As the benefits of social-emotional learning (SEL) have become clear, schools have seen a blossoming of programs that aim to equip students with fundamental executive function, emotional, and interpersonal skills. But with so many areas of focus under the SEL umbrella, how can system leaders choose which program will be effective in their specific settings?
For the first time, a new guide takes a deep dive into 25 evidence-based SEL programs, outlining and comparing their curricula and programmatic features. System leaders can use the report to select from among the top SEL programs and find the one that will work best in their settings.
The guide, created by developmental psychologist Stephanie Jones and her research team, acknowledges that for an SEL program to be effective, it must work to develop key skills across the many domains of childhood development, and — importantly — it must promote and support teachers’ own social and emotional competencies as well. The program should also set reasonable short- and long-term goals and build partnerships with the family-school community.
But implementing such a comprehensive program can be challenging. Teachers may face difficulties finding sufficient time to devote to SEL lessons, integrating those lessons into academic content, or extending them to hallways, the cafeteria, recess, and out-of-school time. It can also be tough for administrators to thoroughly train all faculty and staff and to make them feel the program is relevant — and not burdensome. And many schools struggle to use data to pinpoint their specific needs and to monitor the effectiveness of the program.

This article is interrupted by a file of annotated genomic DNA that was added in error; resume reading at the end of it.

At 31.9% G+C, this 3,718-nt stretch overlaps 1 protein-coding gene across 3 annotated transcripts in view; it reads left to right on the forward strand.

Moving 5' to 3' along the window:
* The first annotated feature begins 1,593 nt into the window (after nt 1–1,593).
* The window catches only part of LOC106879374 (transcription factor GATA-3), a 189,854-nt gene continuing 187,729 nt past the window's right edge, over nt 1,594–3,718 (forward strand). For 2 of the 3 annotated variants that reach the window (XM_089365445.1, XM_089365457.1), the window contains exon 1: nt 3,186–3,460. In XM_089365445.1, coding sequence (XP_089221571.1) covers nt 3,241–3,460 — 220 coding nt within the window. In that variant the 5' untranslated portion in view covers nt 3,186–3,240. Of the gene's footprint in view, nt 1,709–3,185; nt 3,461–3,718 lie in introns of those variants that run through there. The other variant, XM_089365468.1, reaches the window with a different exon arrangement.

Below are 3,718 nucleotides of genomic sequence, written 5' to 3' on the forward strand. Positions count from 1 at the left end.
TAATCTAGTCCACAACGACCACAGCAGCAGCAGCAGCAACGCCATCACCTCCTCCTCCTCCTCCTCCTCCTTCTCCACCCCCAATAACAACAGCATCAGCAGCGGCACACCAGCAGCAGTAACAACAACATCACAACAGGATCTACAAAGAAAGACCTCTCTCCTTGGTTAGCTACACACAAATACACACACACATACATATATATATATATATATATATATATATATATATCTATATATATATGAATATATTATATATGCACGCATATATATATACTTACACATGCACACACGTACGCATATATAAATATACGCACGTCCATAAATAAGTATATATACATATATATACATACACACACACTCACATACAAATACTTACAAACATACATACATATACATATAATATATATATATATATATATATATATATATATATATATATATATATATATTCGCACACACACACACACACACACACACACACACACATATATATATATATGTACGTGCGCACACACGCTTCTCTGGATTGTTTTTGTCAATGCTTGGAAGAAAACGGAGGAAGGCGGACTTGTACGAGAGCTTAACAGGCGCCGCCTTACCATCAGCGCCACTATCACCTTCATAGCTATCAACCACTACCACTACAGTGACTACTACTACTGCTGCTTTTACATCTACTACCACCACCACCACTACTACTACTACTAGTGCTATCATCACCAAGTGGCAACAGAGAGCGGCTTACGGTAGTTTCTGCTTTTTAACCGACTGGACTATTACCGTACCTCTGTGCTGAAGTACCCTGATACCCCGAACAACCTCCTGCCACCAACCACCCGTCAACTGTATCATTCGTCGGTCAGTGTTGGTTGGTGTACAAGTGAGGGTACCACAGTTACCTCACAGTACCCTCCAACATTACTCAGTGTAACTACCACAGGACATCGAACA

The report outlines how, and to what extent, specific programs address these challenges, parsing out each program’s strengths. To find a strong SEL program that incorporates the components that best fit your school’s needs, review the report’s longer profiles of individual programs, which include each program’s components as well as the SEL skills targeted and instructional methods used.
These are the variables you can assess, to help you determine which program is the right fit for your district. Certain SEL programs may:
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Stephanie Jones researches social-emotional problems and competencies in childhood and adolescence focusing on issues related to inequality and stressed, vulnerable contexts. She also designs, implements and evaluates strategies and programs that integrate social-emotional and academic learning.